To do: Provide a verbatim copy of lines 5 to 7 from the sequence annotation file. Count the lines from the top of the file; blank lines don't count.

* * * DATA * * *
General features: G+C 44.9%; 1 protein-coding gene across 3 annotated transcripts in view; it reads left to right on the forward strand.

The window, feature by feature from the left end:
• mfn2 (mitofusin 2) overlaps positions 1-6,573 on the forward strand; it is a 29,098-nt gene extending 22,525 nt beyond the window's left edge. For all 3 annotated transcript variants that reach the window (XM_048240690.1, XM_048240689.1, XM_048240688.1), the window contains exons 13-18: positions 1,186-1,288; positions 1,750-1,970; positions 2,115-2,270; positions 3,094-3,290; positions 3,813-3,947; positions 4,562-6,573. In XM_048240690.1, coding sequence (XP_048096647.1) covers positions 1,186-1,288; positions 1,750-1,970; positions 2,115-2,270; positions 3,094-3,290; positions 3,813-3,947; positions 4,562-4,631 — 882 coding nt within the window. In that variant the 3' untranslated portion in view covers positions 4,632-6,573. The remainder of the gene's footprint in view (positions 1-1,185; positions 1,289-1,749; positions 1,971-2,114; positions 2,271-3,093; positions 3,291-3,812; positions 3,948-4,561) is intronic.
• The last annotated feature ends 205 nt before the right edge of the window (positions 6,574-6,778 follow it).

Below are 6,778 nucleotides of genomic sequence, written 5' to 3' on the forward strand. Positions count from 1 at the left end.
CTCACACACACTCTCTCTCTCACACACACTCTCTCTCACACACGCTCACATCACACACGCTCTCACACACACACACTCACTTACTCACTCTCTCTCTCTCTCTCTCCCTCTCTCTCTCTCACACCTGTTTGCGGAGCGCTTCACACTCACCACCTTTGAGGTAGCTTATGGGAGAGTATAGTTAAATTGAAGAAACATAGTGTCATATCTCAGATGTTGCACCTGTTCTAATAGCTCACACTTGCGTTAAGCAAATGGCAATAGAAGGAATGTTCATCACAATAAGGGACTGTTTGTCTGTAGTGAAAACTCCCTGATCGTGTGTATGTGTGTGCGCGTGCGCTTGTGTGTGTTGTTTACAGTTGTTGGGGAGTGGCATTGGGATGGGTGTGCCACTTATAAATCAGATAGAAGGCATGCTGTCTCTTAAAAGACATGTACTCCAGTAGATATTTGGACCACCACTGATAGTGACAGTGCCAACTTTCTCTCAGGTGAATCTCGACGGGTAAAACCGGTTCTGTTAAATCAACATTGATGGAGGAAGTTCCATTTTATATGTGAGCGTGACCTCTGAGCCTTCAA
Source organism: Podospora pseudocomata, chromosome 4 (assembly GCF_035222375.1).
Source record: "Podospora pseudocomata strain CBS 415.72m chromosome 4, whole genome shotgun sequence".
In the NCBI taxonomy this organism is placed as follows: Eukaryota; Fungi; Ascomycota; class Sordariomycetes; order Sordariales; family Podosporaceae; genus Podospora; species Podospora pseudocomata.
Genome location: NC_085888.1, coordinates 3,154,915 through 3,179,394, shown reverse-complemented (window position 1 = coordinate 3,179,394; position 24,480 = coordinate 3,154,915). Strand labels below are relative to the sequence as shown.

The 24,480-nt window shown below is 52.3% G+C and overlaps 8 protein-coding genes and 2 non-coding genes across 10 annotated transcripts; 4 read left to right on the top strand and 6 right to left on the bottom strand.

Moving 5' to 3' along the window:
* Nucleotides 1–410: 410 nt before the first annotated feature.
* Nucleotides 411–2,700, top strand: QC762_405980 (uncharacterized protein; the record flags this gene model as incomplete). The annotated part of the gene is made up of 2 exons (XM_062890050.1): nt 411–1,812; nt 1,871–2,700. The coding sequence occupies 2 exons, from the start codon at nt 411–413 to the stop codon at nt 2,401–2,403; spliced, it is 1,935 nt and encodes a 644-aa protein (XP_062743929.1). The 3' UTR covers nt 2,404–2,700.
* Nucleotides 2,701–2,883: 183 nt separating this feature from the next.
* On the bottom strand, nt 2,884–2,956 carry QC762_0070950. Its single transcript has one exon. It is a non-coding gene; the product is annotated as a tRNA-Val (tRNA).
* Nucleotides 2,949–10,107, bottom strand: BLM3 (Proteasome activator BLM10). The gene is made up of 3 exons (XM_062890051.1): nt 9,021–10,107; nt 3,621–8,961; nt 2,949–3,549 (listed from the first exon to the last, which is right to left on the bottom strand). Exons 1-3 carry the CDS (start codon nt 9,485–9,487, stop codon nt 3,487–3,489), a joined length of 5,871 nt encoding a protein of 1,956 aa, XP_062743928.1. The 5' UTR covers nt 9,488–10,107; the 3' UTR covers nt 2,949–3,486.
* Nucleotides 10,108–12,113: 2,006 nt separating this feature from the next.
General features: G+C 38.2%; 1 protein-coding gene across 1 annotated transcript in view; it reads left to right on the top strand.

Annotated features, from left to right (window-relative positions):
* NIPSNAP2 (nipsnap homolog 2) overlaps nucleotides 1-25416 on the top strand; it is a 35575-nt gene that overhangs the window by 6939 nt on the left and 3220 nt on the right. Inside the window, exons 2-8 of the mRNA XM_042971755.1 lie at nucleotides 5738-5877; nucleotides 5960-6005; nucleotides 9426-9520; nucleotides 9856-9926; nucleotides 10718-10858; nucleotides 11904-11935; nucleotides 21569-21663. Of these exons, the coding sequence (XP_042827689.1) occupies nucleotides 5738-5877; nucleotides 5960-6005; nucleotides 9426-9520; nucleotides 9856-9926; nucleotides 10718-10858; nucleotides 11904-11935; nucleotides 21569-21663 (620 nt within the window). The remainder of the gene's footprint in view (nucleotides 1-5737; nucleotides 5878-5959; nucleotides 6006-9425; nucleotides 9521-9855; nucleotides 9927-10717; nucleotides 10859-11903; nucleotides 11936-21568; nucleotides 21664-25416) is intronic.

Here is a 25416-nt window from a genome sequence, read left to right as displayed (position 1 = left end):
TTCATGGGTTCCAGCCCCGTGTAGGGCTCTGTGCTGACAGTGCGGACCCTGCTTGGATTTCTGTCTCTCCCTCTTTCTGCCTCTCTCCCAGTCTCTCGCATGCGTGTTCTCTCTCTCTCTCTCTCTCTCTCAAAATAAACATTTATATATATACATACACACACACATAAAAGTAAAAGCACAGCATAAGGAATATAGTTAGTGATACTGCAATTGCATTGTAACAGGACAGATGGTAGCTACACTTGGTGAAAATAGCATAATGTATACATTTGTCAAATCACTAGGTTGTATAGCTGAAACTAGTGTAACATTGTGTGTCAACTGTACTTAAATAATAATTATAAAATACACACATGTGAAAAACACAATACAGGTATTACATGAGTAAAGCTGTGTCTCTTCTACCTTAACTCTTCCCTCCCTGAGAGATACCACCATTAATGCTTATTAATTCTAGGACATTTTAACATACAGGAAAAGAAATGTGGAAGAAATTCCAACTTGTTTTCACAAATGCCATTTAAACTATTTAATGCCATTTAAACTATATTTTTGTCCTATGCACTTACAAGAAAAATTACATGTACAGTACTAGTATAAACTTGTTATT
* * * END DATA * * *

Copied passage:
Below are 6,778 nucleotides of genomic sequence, written 5' to 3' on the forward strand. Positions count from 1 at the left end.
CTCACACACACTCTCTCTCTCACACACACTCTCTCTCACACACGCTCACATCACACACGCTCTCACACACACACACTCACTTACTCACTCTCTCTCTCTCTCTCTCCCTCTCTCTCTCTCACACCTGTTTGCGGAGCGCTTCACACTCACCACCTTTGAGGTAGCTTATGGGAGAGTATAGTTAAATTGAAGAAACATAGTGTCATATCTCAGATGTTGCACCTGTTCTAATAGCTCACACTTGCGTTAAGCAAATGGCAATAGAAGGAATGTTCATCACAATAAGGGACTGTTTGTCTGTAGTGAAAACTCCCTGATCGTGTGTATGTGTGTGCGCGTGCGCTTGTGTGTGTTGTTTACAGTTGTTGGGGAGTGGCATTGGGATGGGTGTGCCACTTATAAATCAGATAGAAGGCATGCTGTCTCTTAAAAGACATGTACTCCAGTAGATATTTGGACCACCACTGATAGTGACAGTGCCAACTTTCTCTCAGGTGAATCTCGACGGGTAAAACCGGTTCTGTTAAATCAACATTGATGGAGGAAGTTCCATTTTATATGTGAGCGTGACCTCTGAGCCTTCAA
Source organism: Podospora pseudocomata, chromosome 4 (assembly GCF_035222375.1).